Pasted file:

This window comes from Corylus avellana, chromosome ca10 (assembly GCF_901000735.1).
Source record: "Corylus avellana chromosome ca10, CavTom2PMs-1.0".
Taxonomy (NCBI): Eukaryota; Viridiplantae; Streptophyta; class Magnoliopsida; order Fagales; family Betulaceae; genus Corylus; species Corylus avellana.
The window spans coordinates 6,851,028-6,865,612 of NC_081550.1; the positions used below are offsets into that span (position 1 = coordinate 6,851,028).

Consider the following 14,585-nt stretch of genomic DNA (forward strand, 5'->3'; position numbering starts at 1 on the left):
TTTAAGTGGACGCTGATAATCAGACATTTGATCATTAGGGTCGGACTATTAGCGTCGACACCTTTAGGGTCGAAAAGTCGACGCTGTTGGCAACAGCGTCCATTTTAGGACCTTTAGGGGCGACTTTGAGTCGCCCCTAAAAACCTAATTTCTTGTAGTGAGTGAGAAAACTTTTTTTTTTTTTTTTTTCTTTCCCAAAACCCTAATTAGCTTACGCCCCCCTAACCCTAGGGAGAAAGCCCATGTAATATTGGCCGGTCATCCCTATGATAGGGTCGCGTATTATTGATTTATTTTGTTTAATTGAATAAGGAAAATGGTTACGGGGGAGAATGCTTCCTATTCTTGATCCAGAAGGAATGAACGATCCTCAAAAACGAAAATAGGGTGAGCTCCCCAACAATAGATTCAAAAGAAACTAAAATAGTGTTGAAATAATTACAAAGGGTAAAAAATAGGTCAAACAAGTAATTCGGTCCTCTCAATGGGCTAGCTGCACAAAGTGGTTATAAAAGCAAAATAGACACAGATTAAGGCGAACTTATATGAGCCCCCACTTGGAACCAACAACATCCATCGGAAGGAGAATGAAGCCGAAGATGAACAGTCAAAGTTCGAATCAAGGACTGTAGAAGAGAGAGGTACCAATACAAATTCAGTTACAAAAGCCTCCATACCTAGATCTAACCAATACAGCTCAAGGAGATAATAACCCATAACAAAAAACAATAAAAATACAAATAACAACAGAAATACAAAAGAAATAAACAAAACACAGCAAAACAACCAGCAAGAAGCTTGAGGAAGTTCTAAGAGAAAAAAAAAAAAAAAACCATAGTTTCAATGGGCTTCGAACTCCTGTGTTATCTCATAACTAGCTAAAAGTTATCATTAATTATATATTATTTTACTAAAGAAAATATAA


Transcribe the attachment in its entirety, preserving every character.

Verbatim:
This window comes from Corylus avellana, chromosome ca10 (assembly GCF_901000735.1).
Source record: "Corylus avellana chromosome ca10, CavTom2PMs-1.0".
Taxonomy (NCBI): Eukaryota; Viridiplantae; Streptophyta; class Magnoliopsida; order Fagales; family Betulaceae; genus Corylus; species Corylus avellana.
The window spans coordinates 6,851,028-6,865,612 of NC_081550.1; the positions used below are offsets into that span (position 1 = coordinate 6,851,028).

Consider the following 14,585-nt stretch of genomic DNA (forward strand, 5'->3'; position numbering starts at 1 on the left):
TTTAAGTGGACGCTGATAATCAGACATTTGATCATTAGGGTCGGACTATTAGCGTCGACACCTTTAGGGTCGAAAAGTCGACGCTGTTGGCAACAGCGTCCATTTTAGGACCTTTAGGGGCGACTTTGAGTCGCCCCTAAAAACCTAATTTCTTGTAGTGAGTGAGAAAACTTTTTTTTTTTTTTTTTTCTTTCCCAAAACCCTAATTAGCTTACGCCCCCCTAACCCTAGGGAGAAAGCCCATGTAATATTGGCCGGTCATCCCTATGATAGGGTCGCGTATTATTGATTTATTTTGTTTAATTGAATAAGGAAAATGGTTACGGGGGAGAATGCTTCCTATTCTTGATCCAGAAGGAATGAACGATCCTCAAAAACGAAAATAGGGTGAGCTCCCCAACAATAGATTCAAAAGAAACTAAAATAGTGTTGAAATAATTACAAAGGGTAAAAAATAGGTCAAACAAGTAATTCGGTCCTCTCAATGGGCTAGCTGCACAAAGTGGTTATAAAAGCAAAATAGACACAGATTAAGGCGAACTTATATGAGCCCCCACTTGGAACCAACAACATCCATCGGAAGGAGAATGAAGCCGAAGATGAACAGTCAAAGTTCGAATCAAGGACTGTAGAAGAGAGAGGTACCAATACAAATTCAGTTACAAAAGCCTCCATACCTAGATCTAACCAATACAGCTCAAGGAGATAATAACCCATAACAAAAAACAATAAAAATACAAATAACAACAGAAATACAAAAGAAATAAACAAAACACAGCAAAACAACCAGCAAGAAGCTTGAGGAAGTTCTAAGAGAAAAAAAAAAAAAAAACCATAGTTTCAATGGGCTTCGAACTCCTGTGTTATCTCATAACTAGCTAAAAGTTATCATTAATTATATATTATTTTACTAAAGAAAATATAA